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Science Verse Paperback – September 6, 2007

4.3 out of 5 stars 37 customer reviews

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Editorial Reviews

From School Library Journal

Grade 2-5–In Math Curse (Viking, 1995), a teacher's chance comment causes a girl to see every aspect of her life as a math problem. This time around, the fun starts when a boy hears this remark: "…if you listen closely enough, you can hear the poetry of science in everything." What follows is a series of poems that parody the styles of Joyce Kilmer, Edgar Allan Poe, Lewis Carroll, Robert Frost, and many others, as well as familiar songs and nursery rhymes. "Once in first grade I was napping/When I heard a scary yapping" begins a lament about studying dinosaurs year after year. In "Astronaut Stopping by a Planet on a Snowy Evening," the narrator bemoans the fact that he can't figure out what planet he's on because "In science class I was asleep…." Children need not be familiar with the works upon which the spoofs are based to enjoy the humor, but this is a perfect opportunity to introduce the originals and to discuss parody as a poetic form. The dynamic cartoons are an absolute delight. The expressions on the face of the beleaguered boy keep readers smiling and the pages are chock-full of funny details that are in perfect sync with the poems. Printed in a cream-colored, readable font and set against solid backgrounds, the text is never overwhelmed by the frenetic illustrations. Fans of Scieszka and Smith will be in heaven, but the book will appeal to one and all.–Grace Oliff, Ann Blanche Smith School, Hillsdale, NJ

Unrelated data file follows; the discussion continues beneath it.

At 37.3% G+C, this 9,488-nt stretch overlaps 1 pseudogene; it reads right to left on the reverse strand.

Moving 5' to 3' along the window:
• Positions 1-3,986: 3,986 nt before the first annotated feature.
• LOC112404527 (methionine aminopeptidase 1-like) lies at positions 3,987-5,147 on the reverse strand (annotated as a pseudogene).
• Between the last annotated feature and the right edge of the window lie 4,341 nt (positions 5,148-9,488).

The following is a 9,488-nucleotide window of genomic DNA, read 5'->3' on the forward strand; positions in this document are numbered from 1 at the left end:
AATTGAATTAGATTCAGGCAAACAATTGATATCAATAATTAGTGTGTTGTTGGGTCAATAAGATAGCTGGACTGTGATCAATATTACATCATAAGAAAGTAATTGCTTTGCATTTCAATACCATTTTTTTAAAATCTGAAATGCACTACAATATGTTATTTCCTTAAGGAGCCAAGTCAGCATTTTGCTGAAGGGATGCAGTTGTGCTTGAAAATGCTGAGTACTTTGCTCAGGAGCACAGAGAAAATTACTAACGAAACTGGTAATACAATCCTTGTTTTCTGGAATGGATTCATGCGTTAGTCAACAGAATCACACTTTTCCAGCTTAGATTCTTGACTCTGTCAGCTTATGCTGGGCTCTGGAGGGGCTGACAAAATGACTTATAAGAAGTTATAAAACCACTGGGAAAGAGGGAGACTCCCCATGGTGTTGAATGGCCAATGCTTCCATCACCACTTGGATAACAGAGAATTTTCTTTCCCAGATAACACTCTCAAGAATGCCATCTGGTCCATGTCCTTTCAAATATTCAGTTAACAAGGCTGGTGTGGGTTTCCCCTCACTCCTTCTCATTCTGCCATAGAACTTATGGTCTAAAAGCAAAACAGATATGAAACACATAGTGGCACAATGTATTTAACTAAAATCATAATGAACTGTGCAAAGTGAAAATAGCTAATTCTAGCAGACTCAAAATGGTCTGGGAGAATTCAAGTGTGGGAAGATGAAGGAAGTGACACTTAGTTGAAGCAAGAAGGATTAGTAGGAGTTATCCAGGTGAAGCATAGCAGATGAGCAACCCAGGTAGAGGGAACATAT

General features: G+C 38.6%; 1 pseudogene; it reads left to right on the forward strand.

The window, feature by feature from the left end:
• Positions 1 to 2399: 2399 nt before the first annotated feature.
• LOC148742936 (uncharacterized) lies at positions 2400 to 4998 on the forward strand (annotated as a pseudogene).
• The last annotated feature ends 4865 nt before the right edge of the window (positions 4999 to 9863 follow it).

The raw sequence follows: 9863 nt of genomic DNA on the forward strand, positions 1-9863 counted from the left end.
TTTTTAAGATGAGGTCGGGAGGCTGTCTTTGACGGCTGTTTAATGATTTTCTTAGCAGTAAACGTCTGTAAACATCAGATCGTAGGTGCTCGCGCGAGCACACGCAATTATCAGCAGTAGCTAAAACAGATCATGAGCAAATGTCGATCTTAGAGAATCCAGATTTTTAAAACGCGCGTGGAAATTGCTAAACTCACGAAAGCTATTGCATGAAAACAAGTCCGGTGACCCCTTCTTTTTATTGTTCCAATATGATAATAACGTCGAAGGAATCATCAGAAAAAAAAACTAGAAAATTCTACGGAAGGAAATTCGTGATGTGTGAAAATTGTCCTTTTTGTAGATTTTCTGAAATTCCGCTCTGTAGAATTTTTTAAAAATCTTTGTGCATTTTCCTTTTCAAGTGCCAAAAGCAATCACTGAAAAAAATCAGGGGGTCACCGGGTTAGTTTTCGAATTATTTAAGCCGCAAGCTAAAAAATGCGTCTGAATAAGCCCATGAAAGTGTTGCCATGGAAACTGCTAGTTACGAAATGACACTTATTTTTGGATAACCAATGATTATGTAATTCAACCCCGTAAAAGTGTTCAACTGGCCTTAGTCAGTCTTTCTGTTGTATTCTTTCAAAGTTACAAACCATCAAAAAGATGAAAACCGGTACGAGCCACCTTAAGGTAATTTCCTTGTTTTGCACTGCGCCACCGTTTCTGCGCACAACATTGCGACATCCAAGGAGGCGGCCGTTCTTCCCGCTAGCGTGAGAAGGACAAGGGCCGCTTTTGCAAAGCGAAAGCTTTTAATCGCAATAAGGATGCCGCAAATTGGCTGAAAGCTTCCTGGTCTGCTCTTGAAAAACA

Copyright © Reed Business Information, a division of Reed Elsevier Inc. All rights reserved. --This text refers to the Hardcover edition.

From Booklist